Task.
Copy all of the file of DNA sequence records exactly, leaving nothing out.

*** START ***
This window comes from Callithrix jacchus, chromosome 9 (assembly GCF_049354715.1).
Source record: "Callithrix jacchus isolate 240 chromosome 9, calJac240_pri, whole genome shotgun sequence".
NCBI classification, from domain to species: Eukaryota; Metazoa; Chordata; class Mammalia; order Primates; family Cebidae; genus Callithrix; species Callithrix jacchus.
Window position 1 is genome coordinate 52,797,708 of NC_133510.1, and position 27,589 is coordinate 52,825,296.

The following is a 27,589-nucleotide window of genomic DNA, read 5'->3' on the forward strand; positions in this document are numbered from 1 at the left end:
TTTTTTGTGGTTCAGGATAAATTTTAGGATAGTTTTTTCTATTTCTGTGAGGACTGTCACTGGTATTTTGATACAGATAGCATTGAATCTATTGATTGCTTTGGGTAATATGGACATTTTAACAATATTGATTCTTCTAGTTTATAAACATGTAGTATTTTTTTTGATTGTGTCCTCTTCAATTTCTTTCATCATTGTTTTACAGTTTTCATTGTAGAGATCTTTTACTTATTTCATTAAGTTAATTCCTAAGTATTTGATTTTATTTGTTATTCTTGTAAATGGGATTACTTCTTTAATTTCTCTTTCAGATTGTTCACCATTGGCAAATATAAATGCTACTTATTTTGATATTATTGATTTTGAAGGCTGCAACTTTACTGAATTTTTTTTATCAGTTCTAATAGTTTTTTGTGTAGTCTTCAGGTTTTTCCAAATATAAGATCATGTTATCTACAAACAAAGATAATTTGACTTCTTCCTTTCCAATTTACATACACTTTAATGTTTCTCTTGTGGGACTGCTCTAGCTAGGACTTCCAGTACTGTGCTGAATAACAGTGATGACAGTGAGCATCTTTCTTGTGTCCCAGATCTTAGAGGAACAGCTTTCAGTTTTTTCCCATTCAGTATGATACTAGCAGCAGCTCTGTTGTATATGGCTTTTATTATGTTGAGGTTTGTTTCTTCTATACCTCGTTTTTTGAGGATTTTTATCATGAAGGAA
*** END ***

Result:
This window comes from Callithrix jacchus, chromosome 9 (assembly GCF_049354715.1).
Source record: "Callithrix jacchus isolate 240 chromosome 9, calJac240_pri, whole genome shotgun sequence".
NCBI classification, from domain to species: Eukaryota; Metazoa; Chordata; class Mammalia; order Primates; family Cebidae; genus Callithrix; species Callithrix jacchus.
Window position 1 is genome coordinate 52,797,708 of NC_133510.1, and position 27,589 is coordinate 52,825,296.

The following is a 27,589-nucleotide window of genomic DNA, read 5'->3' on the forward strand; positions in this document are numbered from 1 at the left end:
TTTTTTGTGGTTCAGGATAAATTTTAGGATAGTTTTTTCTATTTCTGTGAGGACTGTCACTGGTATTTTGATACAGATAGCATTGAATCTATTGATTGCTTTGGGTAATATGGACATTTTAACAATATTGATTCTTCTAGTTTATAAACATGTAGTATTTTTTTTGATTGTGTCCTCTTCAATTTCTTTCATCATTGTTTTACAGTTTTCATTGTAGAGATCTTTTACTTATTTCATTAAGTTAATTCCTAAGTATTTGATTTTATTTGTTATTCTTGTAAATGGGATTACTTCTTTAATTTCTCTTTCAGATTGTTCACCATTGGCAAATATAAATGCTACTTATTTTGATATTATTGATTTTGAAGGCTGCAACTTTACTGAATTTTTTTTATCAGTTCTAATAGTTTTTTGTGTAGTCTTCAGGTTTTTCCAAATATAAGATCATGTTATCTACAAACAAAGATAATTTGACTTCTTCCTTTCCAATTTACATACACTTTAATGTTTCTCTTGTGGGACTGCTCTAGCTAGGACTTCCAGTACTGTGCTGAATAACAGTGATGACAGTGAGCATCTTTCTTGTGTCCCAGATCTTAGAGGAACAGCTTTCAGTTTTTTCCCATTCAGTATGATACTAGCAGCAGCTCTGTTGTATATGGCTTTTATTATGTTGAGGTTTGTTTCTTCTATACCTCGTTTTTTGAGGATTTTTATCATGAAGGAA